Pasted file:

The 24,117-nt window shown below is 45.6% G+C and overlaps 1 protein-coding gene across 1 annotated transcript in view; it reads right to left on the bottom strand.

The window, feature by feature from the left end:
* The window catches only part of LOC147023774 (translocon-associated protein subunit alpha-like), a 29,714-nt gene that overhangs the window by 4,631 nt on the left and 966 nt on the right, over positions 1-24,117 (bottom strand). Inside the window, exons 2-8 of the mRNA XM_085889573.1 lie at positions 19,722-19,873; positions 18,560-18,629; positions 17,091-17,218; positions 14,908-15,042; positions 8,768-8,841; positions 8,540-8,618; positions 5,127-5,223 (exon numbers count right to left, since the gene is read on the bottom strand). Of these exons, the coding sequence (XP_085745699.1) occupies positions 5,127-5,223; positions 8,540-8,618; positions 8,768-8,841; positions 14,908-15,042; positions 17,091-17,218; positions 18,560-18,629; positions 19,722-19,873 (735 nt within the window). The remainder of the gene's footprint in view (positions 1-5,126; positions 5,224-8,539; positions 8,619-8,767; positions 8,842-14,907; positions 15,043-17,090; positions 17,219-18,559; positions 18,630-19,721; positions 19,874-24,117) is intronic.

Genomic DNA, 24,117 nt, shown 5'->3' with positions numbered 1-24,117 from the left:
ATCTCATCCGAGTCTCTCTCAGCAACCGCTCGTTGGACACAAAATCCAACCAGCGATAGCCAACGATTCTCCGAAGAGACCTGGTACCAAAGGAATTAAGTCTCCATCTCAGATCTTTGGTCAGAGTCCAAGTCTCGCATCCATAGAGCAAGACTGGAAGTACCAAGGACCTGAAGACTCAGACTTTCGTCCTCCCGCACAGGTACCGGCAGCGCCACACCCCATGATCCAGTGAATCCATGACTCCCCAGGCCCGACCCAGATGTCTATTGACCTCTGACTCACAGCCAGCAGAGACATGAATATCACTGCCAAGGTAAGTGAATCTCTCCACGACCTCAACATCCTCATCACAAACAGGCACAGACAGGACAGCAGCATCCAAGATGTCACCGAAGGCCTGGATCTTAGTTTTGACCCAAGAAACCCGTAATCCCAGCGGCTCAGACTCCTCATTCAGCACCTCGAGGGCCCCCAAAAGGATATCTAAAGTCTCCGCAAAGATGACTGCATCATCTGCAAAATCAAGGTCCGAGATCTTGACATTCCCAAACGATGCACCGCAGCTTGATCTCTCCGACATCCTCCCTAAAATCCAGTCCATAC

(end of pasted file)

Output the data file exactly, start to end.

The 24,117-nt window shown below is 45.6% G+C and overlaps 1 protein-coding gene across 1 annotated transcript in view; it reads right to left on the bottom strand.

The window, feature by feature from the left end:
* The window catches only part of LOC147023774 (translocon-associated protein subunit alpha-like), a 29,714-nt gene that overhangs the window by 4,631 nt on the left and 966 nt on the right, over positions 1-24,117 (bottom strand). Inside the window, exons 2-8 of the mRNA XM_085889573.1 lie at positions 19,722-19,873; positions 18,560-18,629; positions 17,091-17,218; positions 14,908-15,042; positions 8,768-8,841; positions 8,540-8,618; positions 5,127-5,223 (exon numbers count right to left, since the gene is read on the bottom strand). Of these exons, the coding sequence (XP_085745699.1) occupies positions 5,127-5,223; positions 8,540-8,618; positions 8,768-8,841; positions 14,908-15,042; positions 17,091-17,218; positions 18,560-18,629; positions 19,722-19,873 (735 nt within the window). The remainder of the gene's footprint in view (positions 1-5,126; positions 5,224-8,539; positions 8,619-8,767; positions 8,842-14,907; positions 15,043-17,090; positions 17,219-18,559; positions 18,630-19,721; positions 19,874-24,117) is intronic.

Genomic DNA, 24,117 nt, shown 5'->3' with positions numbered 1-24,117 from the left:
ATCTCATCCGAGTCTCTCTCAGCAACCGCTCGTTGGACACAAAATCCAACCAGCGATAGCCAACGATTCTCCGAAGAGACCTGGTACCAAAGGAATTAAGTCTCCATCTCAGATCTTTGGTCAGAGTCCAAGTCTCGCATCCATAGAGCAAGACTGGAAGTACCAAGGACCTGAAGACTCAGACTTTCGTCCTCCCGCACAGGTACCGGCAGCGCCACACCCCATGATCCAGTGAATCCATGACTCCCCAGGCCCGACCCAGATGTCTATTGACCTCTGACTCACAGCCAGCAGAGACATGAATATCACTGCCAAGGTAAGTGAATCTCTCCACGACCTCAACATCCTCATCACAAACAGGCACAGACAGGACAGCAGCATCCAAGATGTCACCGAAGGCCTGGATCTTAGTTTTGACCCAAGAAACCCGTAATCCCAGCGGCTCAGACTCCTCATTCAGCACCTCGAGGGCCCCCAAAAGGATATCTAAAGTCTCCGCAAAGATGACTGCATCATCTGCAAAATCAAGGTCCGAGATCTTGACATTCCCAAACGATGCACCGCAGCTTGATCTCTCCGACATCCTCCCTAAAATCCAGTCCATAC